Jewish missing person searches in the first years after World War II offer a unique pathway for understanding what Jews both in Europe and further afield actually understood about the Nazi-era camp system, deportation process, ghettos and killing operations in eastern Europe. The correspondence sent to postwar Jewish community offices and organisations reveals highly fragmentary knowledge about wartime events, both on the part of far-flung refugees and the officials who attempted to assist them. Many of these searches ended in grief but many more in 'no information located'. As a result, Jewish tracing enquiries continued to be made for years after the war and were only halted with reluctance. Some family survivors eventually did seek declarations of death for relatives who had not returned. International law experts' discussions of the hurdles for certifying Jewish 'legal death' further demonstrate the very limited ways in which the details of the Holocaust were understood in the latter half of the 1940s.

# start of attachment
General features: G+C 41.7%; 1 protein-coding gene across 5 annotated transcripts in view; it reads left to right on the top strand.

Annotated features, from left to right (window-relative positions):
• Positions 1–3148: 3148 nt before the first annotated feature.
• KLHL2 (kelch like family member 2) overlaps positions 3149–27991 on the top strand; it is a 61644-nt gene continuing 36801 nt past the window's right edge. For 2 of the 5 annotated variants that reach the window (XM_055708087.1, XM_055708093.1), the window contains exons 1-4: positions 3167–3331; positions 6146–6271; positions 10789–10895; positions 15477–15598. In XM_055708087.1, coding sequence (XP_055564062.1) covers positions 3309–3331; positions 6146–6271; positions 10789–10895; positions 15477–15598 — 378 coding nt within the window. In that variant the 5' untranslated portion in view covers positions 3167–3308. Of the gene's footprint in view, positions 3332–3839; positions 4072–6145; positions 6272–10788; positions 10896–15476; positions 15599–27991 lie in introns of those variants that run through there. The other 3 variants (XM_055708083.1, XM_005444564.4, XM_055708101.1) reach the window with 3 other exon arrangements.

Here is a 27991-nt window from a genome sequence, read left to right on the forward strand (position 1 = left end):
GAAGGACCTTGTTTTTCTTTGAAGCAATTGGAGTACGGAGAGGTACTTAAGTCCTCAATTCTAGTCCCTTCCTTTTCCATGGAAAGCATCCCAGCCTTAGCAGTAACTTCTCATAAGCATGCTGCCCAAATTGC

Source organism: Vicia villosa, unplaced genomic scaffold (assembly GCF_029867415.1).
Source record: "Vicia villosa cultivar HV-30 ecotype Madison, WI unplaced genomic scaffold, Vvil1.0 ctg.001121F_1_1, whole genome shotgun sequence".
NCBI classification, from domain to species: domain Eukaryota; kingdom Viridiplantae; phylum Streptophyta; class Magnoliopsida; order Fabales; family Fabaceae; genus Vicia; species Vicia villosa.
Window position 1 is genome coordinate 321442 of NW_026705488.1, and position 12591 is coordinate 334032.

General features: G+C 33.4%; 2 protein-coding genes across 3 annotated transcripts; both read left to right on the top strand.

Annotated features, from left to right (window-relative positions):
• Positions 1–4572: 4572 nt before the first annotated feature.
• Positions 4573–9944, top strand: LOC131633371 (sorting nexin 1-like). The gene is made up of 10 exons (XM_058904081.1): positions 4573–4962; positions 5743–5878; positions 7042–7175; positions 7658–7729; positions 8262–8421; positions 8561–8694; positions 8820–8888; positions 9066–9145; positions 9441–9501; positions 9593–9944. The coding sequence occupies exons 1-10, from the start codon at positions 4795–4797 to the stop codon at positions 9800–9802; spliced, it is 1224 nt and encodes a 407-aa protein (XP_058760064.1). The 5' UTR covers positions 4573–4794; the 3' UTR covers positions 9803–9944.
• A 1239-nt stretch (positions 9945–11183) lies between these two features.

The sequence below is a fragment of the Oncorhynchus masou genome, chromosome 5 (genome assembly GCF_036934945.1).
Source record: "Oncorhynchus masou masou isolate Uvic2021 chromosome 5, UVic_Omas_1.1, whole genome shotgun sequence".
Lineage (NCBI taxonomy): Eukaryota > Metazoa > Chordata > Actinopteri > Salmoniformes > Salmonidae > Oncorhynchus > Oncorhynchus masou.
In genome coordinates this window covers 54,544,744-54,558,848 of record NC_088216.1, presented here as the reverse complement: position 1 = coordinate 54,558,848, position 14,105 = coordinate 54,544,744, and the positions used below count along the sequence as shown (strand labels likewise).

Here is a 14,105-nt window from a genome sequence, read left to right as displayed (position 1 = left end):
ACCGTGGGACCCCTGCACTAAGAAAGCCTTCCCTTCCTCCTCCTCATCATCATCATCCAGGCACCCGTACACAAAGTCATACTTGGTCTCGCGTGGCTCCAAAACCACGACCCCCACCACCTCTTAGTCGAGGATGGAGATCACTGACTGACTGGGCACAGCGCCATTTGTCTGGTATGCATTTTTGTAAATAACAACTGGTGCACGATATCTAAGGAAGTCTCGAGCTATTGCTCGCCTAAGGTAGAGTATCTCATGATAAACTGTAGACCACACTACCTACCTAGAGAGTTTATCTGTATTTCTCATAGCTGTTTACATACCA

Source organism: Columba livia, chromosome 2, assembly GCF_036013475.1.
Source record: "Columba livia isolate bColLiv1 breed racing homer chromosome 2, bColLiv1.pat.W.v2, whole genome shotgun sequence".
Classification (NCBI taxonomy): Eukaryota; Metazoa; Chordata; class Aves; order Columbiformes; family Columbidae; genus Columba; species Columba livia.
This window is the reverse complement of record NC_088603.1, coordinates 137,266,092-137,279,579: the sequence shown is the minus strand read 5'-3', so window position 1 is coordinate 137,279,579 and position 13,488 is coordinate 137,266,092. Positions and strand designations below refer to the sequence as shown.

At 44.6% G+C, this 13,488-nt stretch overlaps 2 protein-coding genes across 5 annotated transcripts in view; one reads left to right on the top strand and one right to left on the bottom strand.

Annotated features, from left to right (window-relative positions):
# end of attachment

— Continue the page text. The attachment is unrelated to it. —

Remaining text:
About the Speaker
Jan Lambertz is a PhD candidate at Royal Holloway, University of London. Her recent publications include articles on missing persons in the early postwar era and U.S. deportation policy during the Cold War. She was a contributing editor and author for the six-volume book series, Jewish Responses to Persecution, 1933-1946 (AltaMira/Rowman & Littlefield in association with the U.S. Holocaust Memorial Museum, 2010-2017).
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